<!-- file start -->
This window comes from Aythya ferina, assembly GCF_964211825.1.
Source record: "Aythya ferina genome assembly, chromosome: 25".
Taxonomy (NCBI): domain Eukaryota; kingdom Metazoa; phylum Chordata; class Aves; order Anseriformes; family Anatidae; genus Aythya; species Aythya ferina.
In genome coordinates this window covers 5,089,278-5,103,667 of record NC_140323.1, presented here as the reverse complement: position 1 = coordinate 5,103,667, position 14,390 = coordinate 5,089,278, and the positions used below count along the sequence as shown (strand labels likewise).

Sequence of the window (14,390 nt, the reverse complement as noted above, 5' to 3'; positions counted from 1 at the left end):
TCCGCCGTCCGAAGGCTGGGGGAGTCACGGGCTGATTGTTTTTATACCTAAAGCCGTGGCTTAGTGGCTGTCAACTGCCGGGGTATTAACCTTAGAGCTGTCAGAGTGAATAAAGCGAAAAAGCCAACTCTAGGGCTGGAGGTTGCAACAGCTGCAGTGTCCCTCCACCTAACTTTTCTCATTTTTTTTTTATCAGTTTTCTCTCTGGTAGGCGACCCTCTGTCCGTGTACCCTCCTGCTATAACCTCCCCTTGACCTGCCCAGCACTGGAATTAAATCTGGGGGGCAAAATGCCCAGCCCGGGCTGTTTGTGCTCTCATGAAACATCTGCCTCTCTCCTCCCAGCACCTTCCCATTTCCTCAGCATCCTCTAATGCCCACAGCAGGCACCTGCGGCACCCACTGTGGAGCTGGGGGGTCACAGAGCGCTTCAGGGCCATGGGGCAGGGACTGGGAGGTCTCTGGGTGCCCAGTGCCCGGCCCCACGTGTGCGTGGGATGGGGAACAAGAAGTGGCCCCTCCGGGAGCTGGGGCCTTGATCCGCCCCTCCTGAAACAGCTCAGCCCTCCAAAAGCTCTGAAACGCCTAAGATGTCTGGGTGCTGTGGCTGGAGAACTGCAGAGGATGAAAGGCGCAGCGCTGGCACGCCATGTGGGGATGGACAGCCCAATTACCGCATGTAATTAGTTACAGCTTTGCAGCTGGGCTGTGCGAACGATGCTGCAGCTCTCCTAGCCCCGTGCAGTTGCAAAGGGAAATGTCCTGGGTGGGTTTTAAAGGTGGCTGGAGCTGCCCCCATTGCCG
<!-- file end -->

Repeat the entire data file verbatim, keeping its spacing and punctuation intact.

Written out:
This window comes from Aythya ferina, assembly GCF_964211825.1.
Source record: "Aythya ferina genome assembly, chromosome: 25".
Taxonomy (NCBI): domain Eukaryota; kingdom Metazoa; phylum Chordata; class Aves; order Anseriformes; family Anatidae; genus Aythya; species Aythya ferina.
In genome coordinates this window covers 5,089,278-5,103,667 of record NC_140323.1, presented here as the reverse complement: position 1 = coordinate 5,103,667, position 14,390 = coordinate 5,089,278, and the positions used below count along the sequence as shown (strand labels likewise).

Sequence of the window (14,390 nt, the reverse complement as noted above, 5' to 3'; positions counted from 1 at the left end):
TCCGCCGTCCGAAGGCTGGGGGAGTCACGGGCTGATTGTTTTTATACCTAAAGCCGTGGCTTAGTGGCTGTCAACTGCCGGGGTATTAACCTTAGAGCTGTCAGAGTGAATAAAGCGAAAAAGCCAACTCTAGGGCTGGAGGTTGCAACAGCTGCAGTGTCCCTCCACCTAACTTTTCTCATTTTTTTTTTATCAGTTTTCTCTCTGGTAGGCGACCCTCTGTCCGTGTACCCTCCTGCTATAACCTCCCCTTGACCTGCCCAGCACTGGAATTAAATCTGGGGGGCAAAATGCCCAGCCCGGGCTGTTTGTGCTCTCATGAAACATCTGCCTCTCTCCTCCCAGCACCTTCCCATTTCCTCAGCATCCTCTAATGCCCACAGCAGGCACCTGCGGCACCCACTGTGGAGCTGGGGGGTCACAGAGCGCTTCAGGGCCATGGGGCAGGGACTGGGAGGTCTCTGGGTGCCCAGTGCCCGGCCCCACGTGTGCGTGGGATGGGGAACAAGAAGTGGCCCCTCCGGGAGCTGGGGCCTTGATCCGCCCCTCCTGAAACAGCTCAGCCCTCCAAAAGCTCTGAAACGCCTAAGATGTCTGGGTGCTGTGGCTGGAGAACTGCAGAGGATGAAAGGCGCAGCGCTGGCACGCCATGTGGGGATGGACAGCCCAATTACCGCATGTAATTAGTTACAGCTTTGCAGCTGGGCTGTGCGAACGATGCTGCAGCTCTCCTAGCCCCGTGCAGTTGCAAAGGGAAATGTCCTGGGTGGGTTTTAAAGGTGGCTGGAGCTGCCCCCATTGCCG